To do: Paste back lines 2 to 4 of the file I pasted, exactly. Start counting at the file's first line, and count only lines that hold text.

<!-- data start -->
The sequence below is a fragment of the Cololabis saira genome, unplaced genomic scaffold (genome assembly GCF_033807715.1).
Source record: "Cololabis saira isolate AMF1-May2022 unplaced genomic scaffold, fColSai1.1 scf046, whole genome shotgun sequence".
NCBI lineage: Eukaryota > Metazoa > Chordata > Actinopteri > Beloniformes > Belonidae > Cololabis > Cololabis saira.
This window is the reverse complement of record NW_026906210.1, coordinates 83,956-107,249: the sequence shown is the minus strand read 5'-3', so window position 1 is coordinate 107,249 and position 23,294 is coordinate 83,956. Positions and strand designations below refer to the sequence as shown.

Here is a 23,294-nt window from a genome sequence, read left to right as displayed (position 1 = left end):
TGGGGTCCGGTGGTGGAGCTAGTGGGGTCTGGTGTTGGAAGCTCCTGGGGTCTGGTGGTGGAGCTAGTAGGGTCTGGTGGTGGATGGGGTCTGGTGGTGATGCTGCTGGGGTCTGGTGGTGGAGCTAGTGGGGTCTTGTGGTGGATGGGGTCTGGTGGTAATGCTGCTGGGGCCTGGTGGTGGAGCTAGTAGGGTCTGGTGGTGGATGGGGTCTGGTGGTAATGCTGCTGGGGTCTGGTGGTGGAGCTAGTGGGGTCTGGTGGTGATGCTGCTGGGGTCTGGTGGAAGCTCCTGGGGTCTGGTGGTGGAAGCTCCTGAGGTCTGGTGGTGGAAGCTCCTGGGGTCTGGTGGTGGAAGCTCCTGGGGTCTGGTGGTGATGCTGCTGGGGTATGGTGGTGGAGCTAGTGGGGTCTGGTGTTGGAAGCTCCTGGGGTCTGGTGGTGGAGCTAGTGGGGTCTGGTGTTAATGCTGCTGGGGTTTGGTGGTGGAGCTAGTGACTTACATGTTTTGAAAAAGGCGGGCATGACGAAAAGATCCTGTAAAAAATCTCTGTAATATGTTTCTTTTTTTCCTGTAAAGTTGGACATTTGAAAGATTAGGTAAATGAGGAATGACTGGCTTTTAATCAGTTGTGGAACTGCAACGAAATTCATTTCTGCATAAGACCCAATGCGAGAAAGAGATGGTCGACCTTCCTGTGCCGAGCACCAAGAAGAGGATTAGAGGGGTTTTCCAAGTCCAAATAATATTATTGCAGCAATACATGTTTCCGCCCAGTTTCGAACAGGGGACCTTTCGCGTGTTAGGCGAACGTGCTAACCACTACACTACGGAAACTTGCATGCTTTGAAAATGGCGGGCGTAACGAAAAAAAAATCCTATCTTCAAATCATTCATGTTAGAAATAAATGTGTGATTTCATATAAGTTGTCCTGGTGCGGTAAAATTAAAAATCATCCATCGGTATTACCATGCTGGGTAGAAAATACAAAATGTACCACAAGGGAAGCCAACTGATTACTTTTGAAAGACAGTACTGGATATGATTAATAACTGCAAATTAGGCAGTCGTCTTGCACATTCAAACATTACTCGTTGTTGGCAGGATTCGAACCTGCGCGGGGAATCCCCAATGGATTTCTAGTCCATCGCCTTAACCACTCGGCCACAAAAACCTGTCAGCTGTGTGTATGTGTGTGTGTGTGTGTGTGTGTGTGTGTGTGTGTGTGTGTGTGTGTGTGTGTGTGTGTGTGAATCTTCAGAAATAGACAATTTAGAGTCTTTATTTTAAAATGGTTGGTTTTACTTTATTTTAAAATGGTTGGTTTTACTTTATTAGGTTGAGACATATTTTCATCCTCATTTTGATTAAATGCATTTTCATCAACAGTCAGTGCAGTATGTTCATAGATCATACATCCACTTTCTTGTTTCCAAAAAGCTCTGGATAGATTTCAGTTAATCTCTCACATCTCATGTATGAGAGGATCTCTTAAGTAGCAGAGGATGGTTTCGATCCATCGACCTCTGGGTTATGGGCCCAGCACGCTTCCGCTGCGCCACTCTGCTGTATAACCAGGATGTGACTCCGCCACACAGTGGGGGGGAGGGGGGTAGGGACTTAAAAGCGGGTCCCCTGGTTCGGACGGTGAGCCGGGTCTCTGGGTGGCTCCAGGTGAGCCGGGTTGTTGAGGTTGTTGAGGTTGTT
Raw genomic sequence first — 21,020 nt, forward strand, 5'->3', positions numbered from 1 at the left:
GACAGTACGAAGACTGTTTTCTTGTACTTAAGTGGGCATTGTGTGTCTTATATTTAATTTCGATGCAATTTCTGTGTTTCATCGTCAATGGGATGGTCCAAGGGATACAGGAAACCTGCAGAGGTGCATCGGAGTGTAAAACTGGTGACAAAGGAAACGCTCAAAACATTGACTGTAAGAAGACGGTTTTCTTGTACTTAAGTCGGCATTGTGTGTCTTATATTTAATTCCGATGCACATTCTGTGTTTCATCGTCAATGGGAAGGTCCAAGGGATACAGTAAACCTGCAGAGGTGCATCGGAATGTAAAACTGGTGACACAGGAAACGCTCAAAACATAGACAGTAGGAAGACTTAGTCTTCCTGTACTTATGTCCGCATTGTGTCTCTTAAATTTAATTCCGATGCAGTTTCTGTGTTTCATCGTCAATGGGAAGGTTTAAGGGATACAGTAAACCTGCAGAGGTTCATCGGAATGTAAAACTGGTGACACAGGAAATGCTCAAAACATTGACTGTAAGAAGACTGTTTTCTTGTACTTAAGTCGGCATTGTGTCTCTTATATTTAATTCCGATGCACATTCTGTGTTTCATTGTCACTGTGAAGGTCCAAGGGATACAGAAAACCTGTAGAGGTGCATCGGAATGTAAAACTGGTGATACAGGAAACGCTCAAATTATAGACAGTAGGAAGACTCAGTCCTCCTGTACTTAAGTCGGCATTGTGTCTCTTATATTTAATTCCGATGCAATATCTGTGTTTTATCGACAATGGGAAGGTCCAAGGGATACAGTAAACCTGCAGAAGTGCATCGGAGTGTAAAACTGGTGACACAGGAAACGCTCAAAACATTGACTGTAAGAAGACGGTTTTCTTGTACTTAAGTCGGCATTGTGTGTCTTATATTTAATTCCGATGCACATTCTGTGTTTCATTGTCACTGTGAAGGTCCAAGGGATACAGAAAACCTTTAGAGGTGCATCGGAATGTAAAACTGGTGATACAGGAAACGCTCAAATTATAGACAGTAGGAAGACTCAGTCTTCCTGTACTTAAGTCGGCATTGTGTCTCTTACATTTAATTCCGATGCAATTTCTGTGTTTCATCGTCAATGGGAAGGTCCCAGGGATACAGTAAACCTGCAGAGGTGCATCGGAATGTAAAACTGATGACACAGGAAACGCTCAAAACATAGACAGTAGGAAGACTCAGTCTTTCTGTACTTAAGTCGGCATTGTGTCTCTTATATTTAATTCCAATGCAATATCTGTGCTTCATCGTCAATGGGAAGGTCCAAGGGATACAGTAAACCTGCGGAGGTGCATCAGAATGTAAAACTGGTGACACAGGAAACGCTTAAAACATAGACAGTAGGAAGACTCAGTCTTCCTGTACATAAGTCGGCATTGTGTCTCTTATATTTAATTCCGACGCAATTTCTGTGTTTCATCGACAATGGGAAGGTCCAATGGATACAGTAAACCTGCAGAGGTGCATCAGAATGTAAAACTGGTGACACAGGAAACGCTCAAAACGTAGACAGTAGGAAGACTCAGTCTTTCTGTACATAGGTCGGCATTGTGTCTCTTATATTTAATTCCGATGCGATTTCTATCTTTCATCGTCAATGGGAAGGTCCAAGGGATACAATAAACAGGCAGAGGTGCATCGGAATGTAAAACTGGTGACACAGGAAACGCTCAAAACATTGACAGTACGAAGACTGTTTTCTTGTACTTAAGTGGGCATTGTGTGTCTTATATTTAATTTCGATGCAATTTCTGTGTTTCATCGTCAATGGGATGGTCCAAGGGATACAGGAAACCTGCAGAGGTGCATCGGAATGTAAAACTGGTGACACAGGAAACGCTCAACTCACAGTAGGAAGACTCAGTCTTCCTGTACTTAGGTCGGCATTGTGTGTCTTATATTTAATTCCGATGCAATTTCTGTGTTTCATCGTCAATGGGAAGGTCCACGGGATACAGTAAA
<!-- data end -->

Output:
Source record: "Cololabis saira isolate AMF1-May2022 unplaced genomic scaffold, fColSai1.1 scf046, whole genome shotgun sequence".
NCBI lineage: Eukaryota > Metazoa > Chordata > Actinopteri > Beloniformes > Belonidae > Cololabis > Cololabis saira.
This window is the reverse complement of record NW_026906210.1, coordinates 83,956-107,249: the sequence shown is the minus strand read 5'-3', so window position 1 is coordinate 107,249 and position 23,294 is coordinate 83,956. Positions and strand designations below refer to the sequence as shown.